"a very effective trial lawyer summing up his case before a jury, and a corporate attorney reaching for a compromise"
Updated 15/12/2006, and a broken link fixed 14/10/2013
A couple of years ago, in Fortnightly Mailing Number 44, I mentioned Eben Moglen's work for the Free Software Foundation:
"Not many academic lawyers start off as programmer/analysts with IBM, and then switch to law. Eben Moglen is now Professor of Law and Legal History at Columbia Law School, and acts pro bono for the Free Software Foundation. For interesting samples of Moglen's views, see The dotCommunist Manifesto and Freeing the Mind: Free Software and the Death of Proprietary Culture."
Moglen has come to the fore as the lawyer behind the Free Software Foundation's ex parte application for a re-examination by the US Patent Office of the Blackboard Patent.
On 6/12/2006 Moglen gave the keynote at the Sakai Conference in Atlanta, and later on in the day he and Matt Small, Blackboard Inc.'s General Counsel, took part in a debate about the Blackboard Patent. Jim Farmer [20 kB PDF], who wrote The new "post-patent" environment for e-learning: a perspective as a Fortnightly Mailing Guest Contribution in September of this year, has done a brilliant job of summarising the debate between Moglen and Small [190 kB PDF]. (Notes from Moglen's keynote will be available in due course, and I will post a link to them from this piece.) The debate, which is relevant to the situation in Europe rather than just the US, provides plenty of insights into "the software patents question". Sakai has done us a service by organising it; and Blackboard a service by taking part in it (whatever you think about the logic or justification for the Blackboard patent, you have to admire Small for going into the lion's den and patiently holding his and Blackboard's ground, albeit with a much more reasonable tone than is used by the lawyers that Blackboard instructs [63 kB PDF]): and it emphasises that the dispute, in which Moglen is vigorously confident of long term victory, is really between two world views, rather than between organisations, or about a particular piece of software.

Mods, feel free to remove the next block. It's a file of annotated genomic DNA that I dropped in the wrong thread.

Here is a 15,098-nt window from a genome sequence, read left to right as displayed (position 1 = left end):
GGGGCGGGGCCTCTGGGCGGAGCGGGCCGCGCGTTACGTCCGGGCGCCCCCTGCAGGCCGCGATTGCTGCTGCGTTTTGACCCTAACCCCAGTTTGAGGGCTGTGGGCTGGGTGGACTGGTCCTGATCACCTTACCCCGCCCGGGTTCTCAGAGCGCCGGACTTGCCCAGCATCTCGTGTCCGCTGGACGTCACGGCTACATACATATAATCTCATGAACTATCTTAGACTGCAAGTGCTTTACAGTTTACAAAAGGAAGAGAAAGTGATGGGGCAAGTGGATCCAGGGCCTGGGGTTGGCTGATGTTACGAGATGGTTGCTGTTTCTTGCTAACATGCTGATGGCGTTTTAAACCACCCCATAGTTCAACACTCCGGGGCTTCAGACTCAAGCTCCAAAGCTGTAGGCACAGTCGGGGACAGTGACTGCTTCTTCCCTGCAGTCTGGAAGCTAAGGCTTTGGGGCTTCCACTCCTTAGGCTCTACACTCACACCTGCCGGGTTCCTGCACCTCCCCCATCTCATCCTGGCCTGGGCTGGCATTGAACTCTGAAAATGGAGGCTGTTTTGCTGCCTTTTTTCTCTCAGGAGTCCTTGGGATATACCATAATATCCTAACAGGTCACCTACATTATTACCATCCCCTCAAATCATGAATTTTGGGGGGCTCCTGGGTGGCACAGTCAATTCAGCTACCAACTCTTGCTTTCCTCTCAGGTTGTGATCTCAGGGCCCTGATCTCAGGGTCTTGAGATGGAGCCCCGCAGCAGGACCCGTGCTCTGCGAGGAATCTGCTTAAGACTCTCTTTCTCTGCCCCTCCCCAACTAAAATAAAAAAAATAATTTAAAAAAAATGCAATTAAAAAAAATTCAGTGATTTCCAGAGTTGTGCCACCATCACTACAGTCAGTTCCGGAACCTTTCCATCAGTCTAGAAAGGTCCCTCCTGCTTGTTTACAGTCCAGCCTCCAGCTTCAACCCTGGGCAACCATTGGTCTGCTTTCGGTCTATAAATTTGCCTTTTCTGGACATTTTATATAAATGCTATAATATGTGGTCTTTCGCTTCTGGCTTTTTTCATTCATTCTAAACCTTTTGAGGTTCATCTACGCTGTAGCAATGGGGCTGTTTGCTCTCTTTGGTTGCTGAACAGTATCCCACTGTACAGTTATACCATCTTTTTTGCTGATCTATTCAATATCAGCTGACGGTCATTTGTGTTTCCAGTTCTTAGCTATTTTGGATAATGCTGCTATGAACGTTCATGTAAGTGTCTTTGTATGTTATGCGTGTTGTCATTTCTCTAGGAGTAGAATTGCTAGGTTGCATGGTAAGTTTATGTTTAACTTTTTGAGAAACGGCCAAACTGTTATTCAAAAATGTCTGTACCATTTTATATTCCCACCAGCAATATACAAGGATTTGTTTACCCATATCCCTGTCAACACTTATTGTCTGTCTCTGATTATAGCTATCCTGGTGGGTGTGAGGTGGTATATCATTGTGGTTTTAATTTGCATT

Jim's write-up should be taken alongside the podcasts of Eben Moglen's keynote [78 minutes, 37 MB MP3 - gripping, forceful, wide-ranging, devoid of the slightest shred of self-doubt, not to mention entertaining] and the debate between Moglen and Matt Small [69 minutes, 32 MB MP3]. 10/12/2006. And you might also want to take account of Michael Feldstein's carefully thought out and heartfelt "from ringside" views about the debate, which [15/12/2006], over the last few days has accrued some exceptionally interesting comments, including a long explanation by Eben Moglen about his strategy, and his scathing views about Desire2Learn's. They shed a lot of light on the final part of this comment from Jim's introduction to the transcript:
"Typically I try to summarize the key points from a presentation in notes like these. However, the important points are all subtle points of interpretation. I suggest you listen first to the audio recording of Moglen’s keynote for context and then the entire audio recording several times in conjunction with these notes to make your own interpretation. I have transcribed, with errors anyone unfamiliar with transcription and with only primitive software installed would make, the parts that I believe should be carefully reviewed. The further the presentation moved from Joseph Hardin’s introductory questions to confrontation, the more I thought you would find the points less obvious and the transcription useful."
Note. Other posts about the Blackboard patent:
- 25 January 2007 - United States Patent & Trademark Office orders re-examination of Blackboard Patent;
- 9 December 2006 - Two contrasting views about software patents. A debate between Eben Moglen and Blackboard's Matt Small;
- 2 December 2006 - Blackboard: two separate re-examination requests to the US Patent and Trade Mark Office; and an application to the Court from Desire2Learn for a stay in proceedings;
- 27 October 2006 - EDUCAUSE on Blackboard: "patenting a community creation is anathema to our culture";
- 16 October 2006 - John Mayer interviews various lawyers with patent knowhow;
- 10 September 2006 - The new "post-patent" environment for e-learning: a perspective. Guest contribution by Jim Farmer;
- 9 September 2006 - Blackboard's work for IMS;
- 8 August 2006 - Did the US Department of Justice know about the patent when it cleared Blackboard's acquisition of Web CT?;
- 26 July 2006 - Blackboard's US Patent 6988138.